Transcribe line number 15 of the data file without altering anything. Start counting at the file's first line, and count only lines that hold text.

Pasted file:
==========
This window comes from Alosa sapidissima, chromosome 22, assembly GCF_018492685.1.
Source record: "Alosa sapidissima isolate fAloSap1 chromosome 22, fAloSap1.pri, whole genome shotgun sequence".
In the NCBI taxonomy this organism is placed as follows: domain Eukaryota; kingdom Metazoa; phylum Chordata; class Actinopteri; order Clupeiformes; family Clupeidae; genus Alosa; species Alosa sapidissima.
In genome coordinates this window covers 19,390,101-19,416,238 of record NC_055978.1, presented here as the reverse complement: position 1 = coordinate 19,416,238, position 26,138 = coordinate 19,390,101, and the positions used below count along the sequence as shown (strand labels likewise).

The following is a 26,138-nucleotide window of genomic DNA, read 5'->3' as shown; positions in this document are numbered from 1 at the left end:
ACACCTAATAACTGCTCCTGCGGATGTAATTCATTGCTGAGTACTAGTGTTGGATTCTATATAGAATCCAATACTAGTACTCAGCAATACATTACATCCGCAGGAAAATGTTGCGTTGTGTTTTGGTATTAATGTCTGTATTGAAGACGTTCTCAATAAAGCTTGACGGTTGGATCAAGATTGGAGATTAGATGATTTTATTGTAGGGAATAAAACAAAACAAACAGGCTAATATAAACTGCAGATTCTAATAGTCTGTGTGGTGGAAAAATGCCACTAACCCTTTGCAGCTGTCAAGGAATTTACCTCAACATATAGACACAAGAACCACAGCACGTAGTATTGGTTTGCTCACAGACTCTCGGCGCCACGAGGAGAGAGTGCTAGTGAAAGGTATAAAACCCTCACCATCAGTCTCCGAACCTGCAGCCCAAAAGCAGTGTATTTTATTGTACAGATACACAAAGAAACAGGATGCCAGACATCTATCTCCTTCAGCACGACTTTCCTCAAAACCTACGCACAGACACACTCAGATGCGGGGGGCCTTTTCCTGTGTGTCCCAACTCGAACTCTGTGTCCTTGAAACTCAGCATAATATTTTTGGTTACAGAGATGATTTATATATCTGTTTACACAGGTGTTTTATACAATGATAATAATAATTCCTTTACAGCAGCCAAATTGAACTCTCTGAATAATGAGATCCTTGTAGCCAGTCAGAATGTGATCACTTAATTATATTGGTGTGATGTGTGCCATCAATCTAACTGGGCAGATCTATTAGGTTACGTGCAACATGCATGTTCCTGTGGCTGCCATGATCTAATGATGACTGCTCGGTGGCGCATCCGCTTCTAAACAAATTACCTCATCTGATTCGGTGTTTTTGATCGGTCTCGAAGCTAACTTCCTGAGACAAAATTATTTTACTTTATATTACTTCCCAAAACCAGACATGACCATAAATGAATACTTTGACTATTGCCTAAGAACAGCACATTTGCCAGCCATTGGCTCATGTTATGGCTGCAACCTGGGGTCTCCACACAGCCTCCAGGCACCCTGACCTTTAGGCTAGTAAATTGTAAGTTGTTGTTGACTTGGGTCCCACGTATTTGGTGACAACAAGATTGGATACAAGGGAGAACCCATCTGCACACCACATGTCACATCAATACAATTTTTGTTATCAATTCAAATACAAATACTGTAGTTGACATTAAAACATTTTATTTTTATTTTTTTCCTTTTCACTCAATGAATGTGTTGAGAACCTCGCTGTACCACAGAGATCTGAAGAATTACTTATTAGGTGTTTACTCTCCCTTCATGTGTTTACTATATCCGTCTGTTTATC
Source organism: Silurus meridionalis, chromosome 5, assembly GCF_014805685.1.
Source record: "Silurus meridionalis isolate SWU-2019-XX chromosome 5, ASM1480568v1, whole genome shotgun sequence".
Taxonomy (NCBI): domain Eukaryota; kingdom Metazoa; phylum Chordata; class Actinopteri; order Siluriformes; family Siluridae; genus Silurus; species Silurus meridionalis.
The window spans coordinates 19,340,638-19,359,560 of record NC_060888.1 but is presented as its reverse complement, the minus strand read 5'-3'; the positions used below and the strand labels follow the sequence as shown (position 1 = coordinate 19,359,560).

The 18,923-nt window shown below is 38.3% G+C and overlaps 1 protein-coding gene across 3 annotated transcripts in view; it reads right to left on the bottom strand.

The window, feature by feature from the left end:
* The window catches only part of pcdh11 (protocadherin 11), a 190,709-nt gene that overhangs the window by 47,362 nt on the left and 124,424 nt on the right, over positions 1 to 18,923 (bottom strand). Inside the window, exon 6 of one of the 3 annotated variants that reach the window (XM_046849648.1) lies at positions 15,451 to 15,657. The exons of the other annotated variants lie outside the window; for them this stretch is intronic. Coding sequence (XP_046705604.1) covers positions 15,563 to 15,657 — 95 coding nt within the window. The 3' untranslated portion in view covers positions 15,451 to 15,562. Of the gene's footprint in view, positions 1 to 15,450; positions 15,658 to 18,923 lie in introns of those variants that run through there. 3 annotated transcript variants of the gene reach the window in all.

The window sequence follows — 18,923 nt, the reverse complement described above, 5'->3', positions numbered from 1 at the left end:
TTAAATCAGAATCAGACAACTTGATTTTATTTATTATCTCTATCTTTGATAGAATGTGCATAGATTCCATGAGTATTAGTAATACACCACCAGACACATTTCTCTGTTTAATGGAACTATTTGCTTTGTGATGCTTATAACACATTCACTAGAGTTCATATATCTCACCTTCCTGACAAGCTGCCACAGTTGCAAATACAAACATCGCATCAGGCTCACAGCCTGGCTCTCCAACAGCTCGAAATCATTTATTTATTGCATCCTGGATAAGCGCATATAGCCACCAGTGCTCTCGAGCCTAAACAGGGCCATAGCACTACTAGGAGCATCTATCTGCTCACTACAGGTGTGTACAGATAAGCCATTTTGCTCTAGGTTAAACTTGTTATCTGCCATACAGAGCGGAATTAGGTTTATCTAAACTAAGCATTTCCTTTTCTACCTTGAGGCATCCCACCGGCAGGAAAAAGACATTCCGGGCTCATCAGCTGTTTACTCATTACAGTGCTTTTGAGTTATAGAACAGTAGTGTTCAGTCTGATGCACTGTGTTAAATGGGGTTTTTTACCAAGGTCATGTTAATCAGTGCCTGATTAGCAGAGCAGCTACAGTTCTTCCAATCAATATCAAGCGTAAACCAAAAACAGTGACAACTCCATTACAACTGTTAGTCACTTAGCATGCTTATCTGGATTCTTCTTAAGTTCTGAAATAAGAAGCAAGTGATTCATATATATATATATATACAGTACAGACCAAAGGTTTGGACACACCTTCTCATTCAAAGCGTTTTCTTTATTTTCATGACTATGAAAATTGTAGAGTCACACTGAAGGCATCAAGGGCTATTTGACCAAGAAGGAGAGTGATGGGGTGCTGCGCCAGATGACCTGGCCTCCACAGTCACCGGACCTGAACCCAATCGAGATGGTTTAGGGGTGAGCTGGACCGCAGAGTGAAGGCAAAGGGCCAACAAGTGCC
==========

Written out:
TTAAATCAGAATCAGACAACTTGATTTTATTTATTATCTCTATCTTTGATAGAATGTGCATAGATTCCATGAGTATTAGTAATACACCACCAGACACATTTCTCTGTTTAATGGAACTATTTGCTTTGTGATGCTTATAACACATTCACTAGAGTTCATATATCTCACCTTCCTGACAAGCTGCCACAGTTGCAAATACAAACATCGCATCAGGCTCACAGCCTGGCTCTCCAACAGCTCGAAATCATTTATTTATTGCATCCTGGATAAGCGCATATAGCCACCAGTGCTCTCGAGCCTAAACAGGGCCATAGCACTACTAGGAGCATCTATCTGCTCACTACAGGTGTGTACAGATAAGCCATTTTGCTCTAGGTTAAACTTGTTATCTGCCATACAGAGCGGAATTAGGTTTATCTAAACTAAGCATTTCCTTTTCTACCTTGAGGCATCCCACCGGCAGGAAAAAGACATTCCGGGCTCATCAGCTGTTTACTCATTACAGTGCTTTTGAGTTATAGAACAGTAGTGTTCAGTCTGATGCACTGTGTTAAATGGGGTTTTTTACCAAGGTCATGTTAATCAGTGCCTGATTAGCAGAGCAGCTACAGTTCTTCCAATCAATATCAAGCGTAAACCAAAAACAGTGACAACTCCATTACAACTGTTAGTCACTTAGCATGCTTATCTGGATTCTTCTTAAGTTCTGAAATAAGAAGCAAGTGATTCATATATATATATATATACAGTACAGACCAAAGGTTTGGACACACCTTCTCATTCAAAGCGTTTTCTTTATTTTCATGACTATGAAAATTGTAGAGTCACACTGAAGGCATCAAGGGCTATTTGACCAAGAAGGAGAGTGATGGGGTGCTGCGCCAGATGACCTGGCCTCCACAGTCACCGGACCTGAACCCAATCGAGATGGTTTAGGGGTGAGCTGGACCGCAGAGTGAAGGCAAAGGGCCAACAAGTGCC